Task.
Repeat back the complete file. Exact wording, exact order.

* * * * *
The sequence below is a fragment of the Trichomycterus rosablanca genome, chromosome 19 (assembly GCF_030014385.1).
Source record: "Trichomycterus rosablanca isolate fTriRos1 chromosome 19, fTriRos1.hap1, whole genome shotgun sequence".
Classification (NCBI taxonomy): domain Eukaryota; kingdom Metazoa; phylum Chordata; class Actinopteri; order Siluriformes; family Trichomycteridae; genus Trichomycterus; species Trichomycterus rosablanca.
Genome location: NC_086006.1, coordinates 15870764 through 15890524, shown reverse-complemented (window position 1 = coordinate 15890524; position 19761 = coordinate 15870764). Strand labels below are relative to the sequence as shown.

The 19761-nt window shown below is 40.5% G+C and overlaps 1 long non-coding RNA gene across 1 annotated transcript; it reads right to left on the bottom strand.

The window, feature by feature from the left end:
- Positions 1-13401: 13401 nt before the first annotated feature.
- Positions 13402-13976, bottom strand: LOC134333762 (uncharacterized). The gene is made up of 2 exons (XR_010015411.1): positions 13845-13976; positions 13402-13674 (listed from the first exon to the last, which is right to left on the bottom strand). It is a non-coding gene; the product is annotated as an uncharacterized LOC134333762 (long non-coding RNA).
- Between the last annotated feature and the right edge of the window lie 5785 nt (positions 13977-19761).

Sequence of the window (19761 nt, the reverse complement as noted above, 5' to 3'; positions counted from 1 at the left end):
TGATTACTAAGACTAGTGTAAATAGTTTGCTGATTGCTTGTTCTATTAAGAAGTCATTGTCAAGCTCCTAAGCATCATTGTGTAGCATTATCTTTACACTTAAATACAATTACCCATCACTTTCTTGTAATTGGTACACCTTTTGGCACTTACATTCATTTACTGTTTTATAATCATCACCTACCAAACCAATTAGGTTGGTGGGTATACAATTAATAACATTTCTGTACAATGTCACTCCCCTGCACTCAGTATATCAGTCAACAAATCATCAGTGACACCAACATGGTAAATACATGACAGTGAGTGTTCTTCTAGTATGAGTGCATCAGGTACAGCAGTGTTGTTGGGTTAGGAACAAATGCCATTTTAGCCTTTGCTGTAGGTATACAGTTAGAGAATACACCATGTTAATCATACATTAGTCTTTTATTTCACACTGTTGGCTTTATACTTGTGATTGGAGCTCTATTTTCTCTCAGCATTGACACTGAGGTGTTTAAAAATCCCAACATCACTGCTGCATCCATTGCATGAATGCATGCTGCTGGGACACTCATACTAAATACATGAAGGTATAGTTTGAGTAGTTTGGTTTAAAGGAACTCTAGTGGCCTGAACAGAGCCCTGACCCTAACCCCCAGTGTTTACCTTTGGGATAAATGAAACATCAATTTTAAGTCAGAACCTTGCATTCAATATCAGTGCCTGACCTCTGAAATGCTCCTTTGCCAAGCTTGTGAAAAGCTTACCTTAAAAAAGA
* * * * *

The sequence below is a fragment of the Trichomycterus rosablanca genome, chromosome 19 (assembly GCF_030014385.1).
Source record: "Trichomycterus rosablanca isolate fTriRos1 chromosome 19, fTriRos1.hap1, whole genome shotgun sequence".
Classification (NCBI taxonomy): domain Eukaryota; kingdom Metazoa; phylum Chordata; class Actinopteri; order Siluriformes; family Trichomycteridae; genus Trichomycterus; species Trichomycterus rosablanca.
Genome location: NC_086006.1, coordinates 15870764 through 15890524, shown reverse-complemented (window position 1 = coordinate 15890524; position 19761 = coordinate 15870764). Strand labels below are relative to the sequence as shown.

The 19761-nt window shown below is 40.5% G+C and overlaps 1 long non-coding RNA gene across 1 annotated transcript; it reads right to left on the bottom strand.

The window, feature by feature from the left end:
- Positions 1-13401: 13401 nt before the first annotated feature.
- Positions 13402-13976, bottom strand: LOC134333762 (uncharacterized). The gene is made up of 2 exons (XR_010015411.1): positions 13845-13976; positions 13402-13674 (listed from the first exon to the last, which is right to left on the bottom strand). It is a non-coding gene; the product is annotated as an uncharacterized LOC134333762 (long non-coding RNA).
- Between the last annotated feature and the right edge of the window lie 5785 nt (positions 13977-19761).

Sequence of the window (19761 nt, the reverse complement as noted above, 5' to 3'; positions counted from 1 at the left end):
TGATTACTAAGACTAGTGTAAATAGTTTGCTGATTGCTTGTTCTATTAAGAAGTCATTGTCAAGCTCCTAAGCATCATTGTGTAGCATTATCTTTACACTTAAATACAATTACCCATCACTTTCTTGTAATTGGTACACCTTTTGGCACTTACATTCATTTACTGTTTTATAATCATCACCTACCAAACCAATTAGGTTGGTGGGTATACAATTAATAACATTTCTGTACAATGTCACTCCCCTGCACTCAGTATATCAGTCAACAAATCATCAGTGACACCAACATGGTAAATACATGACAGTGAGTGTTCTTCTAGTATGAGTGCATCAGGTACAGCAGTGTTGTTGGGTTAGGAACAAATGCCATTTTAGCCTTTGCTGTAGGTATACAGTTAGAGAATACACCATGTTAATCATACATTAGTCTTTTATTTCACACTGTTGGCTTTATACTTGTGATTGGAGCTCTATTTTCTCTCAGCATTGACACTGAGGTGTTTAAAAATCCCAACATCACTGCTGCATCCATTGCATGAATGCATGCTGCTGGGACACTCATACTAAATACATGAAGGTATAGTTTGAGTAGTTTGGTTTAAAGGAACTCTAGTGGCCTGAACAGAGCCCTGACCCTAACCCCCAGTGTTTACCTTTGGGATAAATGAAACATCAATTTTAAGTCAGAACCTTGCATTCAATATCAGTGCCTGACCTCTGAAATGCTCCTTTGCCAAGCTTGTGAAAAGCTTACCTTAAAAAAGA